The Miami Heat edge Oklahoma City with LeBron James getting the best of Kevin Durant.
If this was a preview of the NBA Finals, NBA TV will have plenty more of those Hardwood Classics games to rebroadcast.
Miami vs. Oklahoma City was one of the most intense regular season games I’ve seen in years. The Miami Heat prevailed, 98-93, in a playoff atmosphere that featured physical play, down-and-dirty defense and clutch play by MVP candidate LeBron James.
The usually reserved Miami crowd came to life after their superstars, James and Dwyane Wade, were roughed up in the second quarter. Thunder bruiser Kendrick Perkins smacked Wade and was called for a technical. Later on, Russell Westbrook pushed James from behind on a breakaway dunk attempt. A flagrant foul was called, but that seemed to be the wakeup call the Heat needed.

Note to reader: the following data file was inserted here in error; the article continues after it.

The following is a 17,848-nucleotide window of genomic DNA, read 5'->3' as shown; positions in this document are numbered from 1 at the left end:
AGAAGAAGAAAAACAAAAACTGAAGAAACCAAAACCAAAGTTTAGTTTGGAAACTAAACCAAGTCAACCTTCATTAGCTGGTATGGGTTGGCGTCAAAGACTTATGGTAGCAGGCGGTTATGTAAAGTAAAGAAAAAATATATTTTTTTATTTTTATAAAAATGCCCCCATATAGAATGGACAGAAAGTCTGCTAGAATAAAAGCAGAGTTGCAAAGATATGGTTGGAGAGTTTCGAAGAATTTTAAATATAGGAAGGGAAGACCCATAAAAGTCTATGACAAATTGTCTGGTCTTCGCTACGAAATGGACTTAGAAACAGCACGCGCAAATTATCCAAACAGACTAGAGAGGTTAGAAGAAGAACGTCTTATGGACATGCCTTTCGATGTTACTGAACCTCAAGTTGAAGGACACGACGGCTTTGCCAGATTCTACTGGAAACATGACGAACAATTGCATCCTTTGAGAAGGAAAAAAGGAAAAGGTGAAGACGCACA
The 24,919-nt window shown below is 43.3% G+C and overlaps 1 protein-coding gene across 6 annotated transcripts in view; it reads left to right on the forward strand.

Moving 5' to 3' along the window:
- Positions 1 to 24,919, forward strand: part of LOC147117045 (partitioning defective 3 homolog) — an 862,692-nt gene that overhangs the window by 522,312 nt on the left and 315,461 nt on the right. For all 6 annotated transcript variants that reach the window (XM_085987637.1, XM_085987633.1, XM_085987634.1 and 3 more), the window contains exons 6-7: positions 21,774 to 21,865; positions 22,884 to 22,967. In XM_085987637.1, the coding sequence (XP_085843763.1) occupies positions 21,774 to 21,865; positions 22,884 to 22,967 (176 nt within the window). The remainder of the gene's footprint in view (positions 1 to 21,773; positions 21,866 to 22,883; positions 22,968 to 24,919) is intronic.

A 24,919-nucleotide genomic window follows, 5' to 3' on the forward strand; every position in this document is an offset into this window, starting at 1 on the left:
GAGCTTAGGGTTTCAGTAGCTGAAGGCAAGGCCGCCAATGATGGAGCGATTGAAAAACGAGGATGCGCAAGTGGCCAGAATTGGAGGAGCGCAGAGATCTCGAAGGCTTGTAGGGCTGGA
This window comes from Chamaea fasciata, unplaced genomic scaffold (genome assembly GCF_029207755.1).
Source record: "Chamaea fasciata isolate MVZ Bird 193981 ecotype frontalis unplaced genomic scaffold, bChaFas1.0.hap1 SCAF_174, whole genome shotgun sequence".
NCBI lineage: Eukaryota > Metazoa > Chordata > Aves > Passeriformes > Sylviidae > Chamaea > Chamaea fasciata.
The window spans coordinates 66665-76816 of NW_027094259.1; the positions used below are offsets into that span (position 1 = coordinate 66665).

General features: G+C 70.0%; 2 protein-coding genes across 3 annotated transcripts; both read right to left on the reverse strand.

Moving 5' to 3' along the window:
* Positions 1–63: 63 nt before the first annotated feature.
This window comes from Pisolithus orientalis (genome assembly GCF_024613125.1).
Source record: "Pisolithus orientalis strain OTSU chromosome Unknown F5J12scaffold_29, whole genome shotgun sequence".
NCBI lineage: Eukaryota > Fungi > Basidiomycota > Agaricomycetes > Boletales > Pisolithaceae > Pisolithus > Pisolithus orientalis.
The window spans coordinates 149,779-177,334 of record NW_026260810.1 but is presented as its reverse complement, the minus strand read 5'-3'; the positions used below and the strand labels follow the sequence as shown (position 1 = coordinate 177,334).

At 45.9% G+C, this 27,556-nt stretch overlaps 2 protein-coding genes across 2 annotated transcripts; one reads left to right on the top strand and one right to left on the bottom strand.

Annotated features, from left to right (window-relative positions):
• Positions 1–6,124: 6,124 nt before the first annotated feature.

“I know Russ. I don’t think he’s a dirty player,” James said in a TV interview at halftime. “I don’t know if it was uncalled for or not, but it’s playoff basketball. You get up and move on to the next play.”
It wasn’t playoff basketball, but it sure seemed that way. The defense was tight. Both teams nailed key shots. For once, OKC didn’t just overwhelm its opponent with athleticism and length.
James dominated the game the rest of the way, finishing with 34 points, 10 assists, seven rebounds and four steals.
The other MVP candidate, Thunder forward Kevin Durant, scored 30 points, but had a game-high nine turnovers.
“We fought all game we had a tough stretch in the second quarter,” Durant said. “We got back in the game at the free throw line. Myself, I turned the ball over nine times. After all of that we still had a chance to win the game.”